A call to arms

  • Published
  • By Chief Master Sgt. Lystra Greene
  • 383rd Training Squadron superintendent
A call to arms brings very difficult and unexpected situations - we must be ready.
As Airmen, our responsibility is to our war-time mission, our peace-time mission, to our superiors and to our subordinates. In a time such as this, as well as in the past, Airmen have borne an enormous responsibility, as the nation calls on us to support and defend the constitution of the United States of America against all enemies foreign and domestic.

Now, we are in a global war on terrorism, a time when we must continue the fight for freedom; the freedoms which some Americans took for granted before September11, 2001.

We are different; less than 4 percent of Americans have ever served in our military. We do what our fellow Americans do not know how to do. We are trained and equipped Airmen warriors taking care of our nation and our nation's interests. We are deployed to foreign lands, executing our nation's calling. We leave our land, homes, and our families in the middle of the night to places we have never heard of.

We do this because we believe in the freedoms and the values this nation was built on. For the right to bear arms, the right to speak freely, the right to assemble, the right to raise our families, the right to be treated equally and fairly and the right to worship freely.
As Airmen we fight for the land of the free, carrying on the proud heritage of the brave men and women in uniform.

From the beginning, Airmen led the call to arms through airpower. From the newly created "three-person-strong" Aeronautical Division, Capt. Charles Chandler, Cpl. Edward Ward and Private 1st Class Joseph Barrett "flew" reconnaissance missions in balloons, fearlessly scoping things out from the sky.

In 1909, we progressed to our first ever aircraft, "Airplane No.1", then, to a bigger force in WWI, where the 1st Aero Squadron consisted of 12 officers, 54 enlisted and six aircrafts.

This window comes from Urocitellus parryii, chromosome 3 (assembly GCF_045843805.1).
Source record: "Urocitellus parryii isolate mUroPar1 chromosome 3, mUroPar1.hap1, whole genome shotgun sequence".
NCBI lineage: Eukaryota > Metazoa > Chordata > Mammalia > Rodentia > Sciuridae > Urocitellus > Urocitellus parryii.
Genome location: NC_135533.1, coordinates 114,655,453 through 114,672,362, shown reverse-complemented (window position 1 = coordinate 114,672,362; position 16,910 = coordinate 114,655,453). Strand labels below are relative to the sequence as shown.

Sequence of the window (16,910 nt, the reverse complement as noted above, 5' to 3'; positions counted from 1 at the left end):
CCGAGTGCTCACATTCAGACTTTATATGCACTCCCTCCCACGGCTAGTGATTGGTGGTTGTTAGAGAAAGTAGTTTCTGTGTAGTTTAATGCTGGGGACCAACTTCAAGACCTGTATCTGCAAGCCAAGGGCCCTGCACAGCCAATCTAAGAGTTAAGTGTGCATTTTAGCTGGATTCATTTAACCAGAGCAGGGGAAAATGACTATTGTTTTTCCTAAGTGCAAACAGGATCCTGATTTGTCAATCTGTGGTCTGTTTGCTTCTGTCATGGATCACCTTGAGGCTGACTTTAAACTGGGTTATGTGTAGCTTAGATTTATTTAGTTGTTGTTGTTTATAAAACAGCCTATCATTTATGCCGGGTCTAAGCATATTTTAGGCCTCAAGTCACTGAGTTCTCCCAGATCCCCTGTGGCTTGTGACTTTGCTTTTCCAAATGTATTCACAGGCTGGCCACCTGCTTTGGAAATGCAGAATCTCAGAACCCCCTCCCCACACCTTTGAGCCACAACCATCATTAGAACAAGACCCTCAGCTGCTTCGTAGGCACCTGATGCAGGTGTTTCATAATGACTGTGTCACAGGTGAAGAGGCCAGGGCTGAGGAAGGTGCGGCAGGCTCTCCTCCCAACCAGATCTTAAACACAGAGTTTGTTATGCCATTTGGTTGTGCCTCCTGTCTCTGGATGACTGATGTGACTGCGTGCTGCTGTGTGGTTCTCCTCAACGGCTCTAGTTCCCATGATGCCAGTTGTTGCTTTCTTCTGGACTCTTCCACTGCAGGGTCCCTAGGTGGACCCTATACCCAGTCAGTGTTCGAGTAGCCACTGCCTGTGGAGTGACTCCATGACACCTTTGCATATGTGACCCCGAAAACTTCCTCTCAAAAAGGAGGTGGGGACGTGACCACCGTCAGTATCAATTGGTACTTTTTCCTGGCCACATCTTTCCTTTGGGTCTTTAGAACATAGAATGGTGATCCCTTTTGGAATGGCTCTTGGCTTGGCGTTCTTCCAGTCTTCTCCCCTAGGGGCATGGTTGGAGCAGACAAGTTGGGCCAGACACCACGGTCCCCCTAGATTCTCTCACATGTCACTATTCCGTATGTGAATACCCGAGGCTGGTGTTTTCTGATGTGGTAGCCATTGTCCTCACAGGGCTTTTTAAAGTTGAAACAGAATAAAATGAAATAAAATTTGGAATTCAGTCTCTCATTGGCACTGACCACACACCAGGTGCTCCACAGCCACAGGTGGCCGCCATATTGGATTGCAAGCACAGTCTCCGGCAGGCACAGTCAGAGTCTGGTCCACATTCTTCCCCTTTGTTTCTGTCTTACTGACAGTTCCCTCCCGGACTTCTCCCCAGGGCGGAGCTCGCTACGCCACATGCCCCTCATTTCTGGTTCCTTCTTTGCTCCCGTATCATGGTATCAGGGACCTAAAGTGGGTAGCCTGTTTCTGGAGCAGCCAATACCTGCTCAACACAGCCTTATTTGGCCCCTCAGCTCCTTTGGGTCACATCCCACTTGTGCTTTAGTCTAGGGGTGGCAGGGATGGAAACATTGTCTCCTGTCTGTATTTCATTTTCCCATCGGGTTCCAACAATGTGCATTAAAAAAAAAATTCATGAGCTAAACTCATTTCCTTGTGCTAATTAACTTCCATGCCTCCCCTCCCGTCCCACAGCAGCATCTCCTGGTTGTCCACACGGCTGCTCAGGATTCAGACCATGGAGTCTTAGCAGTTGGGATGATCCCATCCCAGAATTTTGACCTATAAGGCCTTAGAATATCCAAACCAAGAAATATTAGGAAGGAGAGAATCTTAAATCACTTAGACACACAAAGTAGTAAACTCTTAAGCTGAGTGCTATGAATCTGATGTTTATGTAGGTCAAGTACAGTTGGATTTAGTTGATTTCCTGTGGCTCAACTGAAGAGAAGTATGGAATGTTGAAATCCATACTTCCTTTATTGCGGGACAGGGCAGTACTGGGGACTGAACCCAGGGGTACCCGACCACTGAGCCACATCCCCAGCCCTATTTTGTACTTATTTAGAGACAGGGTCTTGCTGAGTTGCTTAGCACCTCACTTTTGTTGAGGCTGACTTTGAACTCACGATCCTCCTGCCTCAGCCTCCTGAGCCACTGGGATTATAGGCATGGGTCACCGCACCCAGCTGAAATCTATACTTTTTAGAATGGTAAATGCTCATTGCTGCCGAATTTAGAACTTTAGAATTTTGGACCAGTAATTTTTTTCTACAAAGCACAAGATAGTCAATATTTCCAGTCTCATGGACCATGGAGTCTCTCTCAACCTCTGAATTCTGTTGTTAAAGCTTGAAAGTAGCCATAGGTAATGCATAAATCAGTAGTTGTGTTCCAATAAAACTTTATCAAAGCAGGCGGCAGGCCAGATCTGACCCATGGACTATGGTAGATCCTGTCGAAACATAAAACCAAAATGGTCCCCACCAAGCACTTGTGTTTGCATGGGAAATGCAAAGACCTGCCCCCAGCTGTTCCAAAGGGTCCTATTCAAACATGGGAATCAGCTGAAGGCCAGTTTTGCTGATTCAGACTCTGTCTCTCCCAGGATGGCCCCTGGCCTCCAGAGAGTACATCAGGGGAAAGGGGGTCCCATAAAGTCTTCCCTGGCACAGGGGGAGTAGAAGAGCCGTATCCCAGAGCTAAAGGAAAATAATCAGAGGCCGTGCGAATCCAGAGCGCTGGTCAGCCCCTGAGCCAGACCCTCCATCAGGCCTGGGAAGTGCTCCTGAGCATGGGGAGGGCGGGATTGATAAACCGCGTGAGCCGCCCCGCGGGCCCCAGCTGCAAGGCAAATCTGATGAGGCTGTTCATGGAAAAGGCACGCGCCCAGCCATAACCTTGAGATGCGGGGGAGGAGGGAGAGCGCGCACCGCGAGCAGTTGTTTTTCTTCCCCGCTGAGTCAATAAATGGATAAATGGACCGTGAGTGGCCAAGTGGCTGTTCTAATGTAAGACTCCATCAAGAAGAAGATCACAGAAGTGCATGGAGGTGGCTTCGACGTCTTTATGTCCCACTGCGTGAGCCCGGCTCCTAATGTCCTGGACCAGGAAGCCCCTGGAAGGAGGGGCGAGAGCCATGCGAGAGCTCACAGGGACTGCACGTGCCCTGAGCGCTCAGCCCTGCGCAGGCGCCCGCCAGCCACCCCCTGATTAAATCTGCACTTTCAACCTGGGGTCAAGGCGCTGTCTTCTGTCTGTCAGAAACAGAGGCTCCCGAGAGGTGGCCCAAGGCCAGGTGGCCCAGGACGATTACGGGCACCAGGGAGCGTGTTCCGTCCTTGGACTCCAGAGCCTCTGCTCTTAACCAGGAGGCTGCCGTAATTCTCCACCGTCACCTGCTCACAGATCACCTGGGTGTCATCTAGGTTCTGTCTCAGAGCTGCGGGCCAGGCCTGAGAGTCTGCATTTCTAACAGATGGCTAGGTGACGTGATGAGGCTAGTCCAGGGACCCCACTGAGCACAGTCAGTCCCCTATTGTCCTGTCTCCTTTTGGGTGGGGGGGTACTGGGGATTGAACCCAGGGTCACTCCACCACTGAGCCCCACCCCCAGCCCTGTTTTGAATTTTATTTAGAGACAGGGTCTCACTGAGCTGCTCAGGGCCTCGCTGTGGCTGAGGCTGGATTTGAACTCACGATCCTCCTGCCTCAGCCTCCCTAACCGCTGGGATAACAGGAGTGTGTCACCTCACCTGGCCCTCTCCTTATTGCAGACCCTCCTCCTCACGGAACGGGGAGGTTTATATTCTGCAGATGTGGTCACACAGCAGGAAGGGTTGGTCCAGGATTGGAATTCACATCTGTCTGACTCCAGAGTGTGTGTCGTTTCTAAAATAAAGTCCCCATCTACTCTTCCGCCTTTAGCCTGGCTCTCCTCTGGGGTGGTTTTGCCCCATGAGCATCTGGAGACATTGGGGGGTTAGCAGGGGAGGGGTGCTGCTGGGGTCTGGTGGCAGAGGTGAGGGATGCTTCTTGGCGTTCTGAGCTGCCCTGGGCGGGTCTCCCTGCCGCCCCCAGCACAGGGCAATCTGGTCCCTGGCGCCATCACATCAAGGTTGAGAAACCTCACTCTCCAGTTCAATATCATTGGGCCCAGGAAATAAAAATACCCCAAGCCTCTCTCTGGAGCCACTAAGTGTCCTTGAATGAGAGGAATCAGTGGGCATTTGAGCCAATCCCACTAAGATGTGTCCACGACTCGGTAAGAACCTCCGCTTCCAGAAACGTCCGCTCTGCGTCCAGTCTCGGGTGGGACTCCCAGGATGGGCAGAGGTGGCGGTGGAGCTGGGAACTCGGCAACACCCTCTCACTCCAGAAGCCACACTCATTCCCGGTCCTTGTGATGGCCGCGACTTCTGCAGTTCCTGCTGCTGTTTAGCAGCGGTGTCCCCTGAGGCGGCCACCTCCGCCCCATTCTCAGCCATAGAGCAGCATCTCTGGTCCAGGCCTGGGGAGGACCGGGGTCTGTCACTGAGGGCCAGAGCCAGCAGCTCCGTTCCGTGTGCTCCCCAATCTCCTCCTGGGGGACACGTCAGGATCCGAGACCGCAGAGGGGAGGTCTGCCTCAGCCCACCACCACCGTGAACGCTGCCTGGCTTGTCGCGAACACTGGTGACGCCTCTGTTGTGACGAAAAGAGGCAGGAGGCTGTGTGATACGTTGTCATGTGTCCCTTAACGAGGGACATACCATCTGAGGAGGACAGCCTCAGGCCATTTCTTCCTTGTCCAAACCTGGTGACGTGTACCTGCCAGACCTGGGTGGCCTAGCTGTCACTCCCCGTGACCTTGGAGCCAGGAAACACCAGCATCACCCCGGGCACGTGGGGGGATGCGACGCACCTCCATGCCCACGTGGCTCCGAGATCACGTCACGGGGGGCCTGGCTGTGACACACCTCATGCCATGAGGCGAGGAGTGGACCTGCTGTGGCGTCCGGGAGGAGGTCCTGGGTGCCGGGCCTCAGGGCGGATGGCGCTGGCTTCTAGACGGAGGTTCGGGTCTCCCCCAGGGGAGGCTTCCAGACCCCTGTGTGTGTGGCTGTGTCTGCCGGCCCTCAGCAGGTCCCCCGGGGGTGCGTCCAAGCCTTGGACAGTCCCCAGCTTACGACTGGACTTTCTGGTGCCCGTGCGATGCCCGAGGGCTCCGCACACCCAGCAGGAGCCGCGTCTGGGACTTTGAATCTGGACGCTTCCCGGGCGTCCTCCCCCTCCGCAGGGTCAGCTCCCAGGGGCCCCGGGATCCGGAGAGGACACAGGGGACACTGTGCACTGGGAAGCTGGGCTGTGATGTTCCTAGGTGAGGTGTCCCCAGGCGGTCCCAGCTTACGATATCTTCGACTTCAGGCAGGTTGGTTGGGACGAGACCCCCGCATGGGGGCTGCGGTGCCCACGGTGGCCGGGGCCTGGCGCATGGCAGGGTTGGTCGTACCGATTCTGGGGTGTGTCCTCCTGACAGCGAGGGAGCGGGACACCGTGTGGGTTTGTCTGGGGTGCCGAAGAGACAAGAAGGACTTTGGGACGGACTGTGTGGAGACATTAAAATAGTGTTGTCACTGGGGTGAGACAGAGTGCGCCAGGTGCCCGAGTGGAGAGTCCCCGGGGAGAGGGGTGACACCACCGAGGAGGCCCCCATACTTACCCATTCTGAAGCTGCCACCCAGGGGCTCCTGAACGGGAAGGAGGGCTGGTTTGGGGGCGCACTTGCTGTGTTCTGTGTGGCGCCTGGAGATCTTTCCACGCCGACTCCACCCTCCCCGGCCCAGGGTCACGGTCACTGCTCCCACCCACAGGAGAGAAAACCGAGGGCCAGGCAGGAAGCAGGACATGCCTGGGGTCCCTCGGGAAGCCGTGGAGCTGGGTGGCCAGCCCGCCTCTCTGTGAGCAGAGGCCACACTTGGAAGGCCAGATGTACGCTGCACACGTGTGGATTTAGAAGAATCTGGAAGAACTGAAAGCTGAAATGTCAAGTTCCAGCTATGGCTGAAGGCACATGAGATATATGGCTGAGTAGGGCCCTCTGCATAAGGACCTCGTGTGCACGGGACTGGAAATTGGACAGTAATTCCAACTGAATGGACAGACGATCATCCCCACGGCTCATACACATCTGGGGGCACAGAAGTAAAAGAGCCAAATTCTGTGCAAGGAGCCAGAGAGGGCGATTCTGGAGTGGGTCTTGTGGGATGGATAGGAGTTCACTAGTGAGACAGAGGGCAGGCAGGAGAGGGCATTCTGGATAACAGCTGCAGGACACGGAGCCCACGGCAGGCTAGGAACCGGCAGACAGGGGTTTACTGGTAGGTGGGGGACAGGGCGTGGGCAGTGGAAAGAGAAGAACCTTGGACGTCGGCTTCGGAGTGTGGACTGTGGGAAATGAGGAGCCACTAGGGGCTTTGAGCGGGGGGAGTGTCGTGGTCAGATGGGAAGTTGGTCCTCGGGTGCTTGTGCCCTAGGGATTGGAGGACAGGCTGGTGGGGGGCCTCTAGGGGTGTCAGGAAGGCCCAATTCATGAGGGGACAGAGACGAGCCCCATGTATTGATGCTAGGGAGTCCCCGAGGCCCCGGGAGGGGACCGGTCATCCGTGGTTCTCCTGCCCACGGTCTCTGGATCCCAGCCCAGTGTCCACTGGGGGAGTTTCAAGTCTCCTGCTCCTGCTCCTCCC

Just one year later, the Aviation Section grew to 44 officers, 224 enlisted and 23 airplanes. Few in personnel and short in technology compared to the 300,000 Airmen and the F-22s of today, we have equipped ourselves for any mission.

A significant defining moment for Airmen called to arms was a show of force from the air during the Berlin Airlift. Airmen, under command of Maj. Gen. William Tunner, built an air bridge into Berlin, defying the Soviet blockade and providing two million West Berliners food and medical supplies. It was the largest humanitarian airlift in history and proved airpower could do what ground forces could not do; the Berlin airlift showcased our airlift capabilities.

For 15 months, Airmen flew in 2.3 million tons of supplies on 277,000 flights. The Berlin Airlift physically and psychologically "shocked and awed" the Soviets and gave Airmen an airpower legacy.

More recently the call went out again to Airmen to do what we do during Operation Desert Storm. Within the first 24 hours - and that's all it took - we established complete air dominance while all of America and the world watched on CNN as Airmen and fighter aircrafts fought and won the battle from the skies of Baghdad.

In our ultimate call to arms, these are the faces of courage, Airmen who died in foreign lands, and those who have fought and returned to us with honor. From the first military aviators Lt. Thomas E. Selfridge and Cpl. Frank Scott, to Airmen like Capt. Barbara Heald, Chief Master Sgt. Richard Etchberger, Master Sgt. Brad Clemmons, Tech. Sgt. Timothy Wilkinson, Tech. Sgt. John Chapman, Staff Sgt. Scott Sather, Senior Airman Jason Cunningham, Airman 1st Class Jessica Jacobs, Airman 1st Class John Levitow, Airman 1st Class William Pitsenbarger and Airman 1st Class Albert Moore.

These are just a few who have shown us what courage is all about, what we are all about. But there are many, many more unsung heroes. These patriotic men and women make me proud to call myself an Airman.

Very few people have the honor and privilege of serving in our Air Force, in the defense of our nation. As Airmen, we take the lead, wherever and whenever we are called.

We serve with honor and pride, we take care of our own, we have a bond, we wear the same uniform, we all have the same last name - U.S. Air Force. We are called to the same purpose. We have answered the call throughout our proud history and have left a lasting legacy - committed, dedicated and loyal Airmen warriors in a call to arms.